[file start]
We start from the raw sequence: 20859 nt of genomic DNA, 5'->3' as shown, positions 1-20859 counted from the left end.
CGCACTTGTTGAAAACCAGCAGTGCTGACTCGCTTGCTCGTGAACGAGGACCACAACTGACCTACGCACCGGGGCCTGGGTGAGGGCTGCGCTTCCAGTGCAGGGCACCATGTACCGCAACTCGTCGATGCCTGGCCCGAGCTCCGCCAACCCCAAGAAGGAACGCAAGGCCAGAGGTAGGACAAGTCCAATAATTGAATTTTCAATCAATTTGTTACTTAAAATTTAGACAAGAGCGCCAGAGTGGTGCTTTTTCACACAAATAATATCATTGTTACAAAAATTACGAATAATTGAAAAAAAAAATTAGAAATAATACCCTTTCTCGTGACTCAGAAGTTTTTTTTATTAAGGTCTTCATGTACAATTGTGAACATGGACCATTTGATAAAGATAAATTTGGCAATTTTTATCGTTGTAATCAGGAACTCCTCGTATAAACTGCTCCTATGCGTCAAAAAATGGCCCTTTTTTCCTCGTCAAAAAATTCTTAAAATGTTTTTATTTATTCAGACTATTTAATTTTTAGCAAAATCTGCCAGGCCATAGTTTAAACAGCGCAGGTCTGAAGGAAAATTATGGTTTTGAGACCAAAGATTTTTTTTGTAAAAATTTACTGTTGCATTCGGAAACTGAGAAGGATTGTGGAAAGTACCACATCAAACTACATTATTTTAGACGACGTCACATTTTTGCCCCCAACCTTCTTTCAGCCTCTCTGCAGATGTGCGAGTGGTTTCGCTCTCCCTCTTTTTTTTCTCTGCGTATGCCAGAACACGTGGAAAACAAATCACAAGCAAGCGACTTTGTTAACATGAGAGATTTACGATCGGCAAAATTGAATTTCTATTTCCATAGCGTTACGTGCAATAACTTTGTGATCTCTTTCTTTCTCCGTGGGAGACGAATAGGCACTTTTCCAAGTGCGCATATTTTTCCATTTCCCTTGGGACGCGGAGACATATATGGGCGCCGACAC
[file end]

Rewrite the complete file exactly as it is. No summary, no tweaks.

We start from the raw sequence: 20859 nt of genomic DNA, 5'->3' as shown, positions 1-20859 counted from the left end.
CGCACTTGTTGAAAACCAGCAGTGCTGACTCGCTTGCTCGTGAACGAGGACCACAACTGACCTACGCACCGGGGCCTGGGTGAGGGCTGCGCTTCCAGTGCAGGGCACCATGTACCGCAACTCGTCGATGCCTGGCCCGAGCTCCGCCAACCCCAAGAAGGAACGCAAGGCCAGAGGTAGGACAAGTCCAATAATTGAATTTTCAATCAATTTGTTACTTAAAATTTAGACAAGAGCGCCAGAGTGGTGCTTTTTCACACAAATAATATCATTGTTACAAAAATTACGAATAATTGAAAAAAAAAATTAGAAATAATACCCTTTCTCGTGACTCAGAAGTTTTTTTTATTAAGGTCTTCATGTACAATTGTGAACATGGACCATTTGATAAAGATAAATTTGGCAATTTTTATCGTTGTAATCAGGAACTCCTCGTATAAACTGCTCCTATGCGTCAAAAAATGGCCCTTTTTTCCTCGTCAAAAAATTCTTAAAATGTTTTTATTTATTCAGACTATTTAATTTTTAGCAAAATCTGCCAGGCCATAGTTTAAACAGCGCAGGTCTGAAGGAAAATTATGGTTTTGAGACCAAAGATTTTTTTTGTAAAAATTTACTGTTGCATTCGGAAACTGAGAAGGATTGTGGAAAGTACCACATCAAACTACATTATTTTAGACGACGTCACATTTTTGCCCCCAACCTTCTTTCAGCCTCTCTGCAGATGTGCGAGTGGTTTCGCTCTCCCTCTTTTTTTTCTCTGCGTATGCCAGAACACGTGGAAAACAAATCACAAGCAAGCGACTTTGTTAACATGAGAGATTTACGATCGGCAAAATTGAATTTCTATTTCCATAGCGTTACGTGCAATAACTTTGTGATCTCTTTCTTTCTCCGTGGGAGACGAATAGGCACTTTTCCAAGTGCGCATATTTTTCCATTTCCCTTGGGACGCGGAGACATATATGGGCGCCGACAC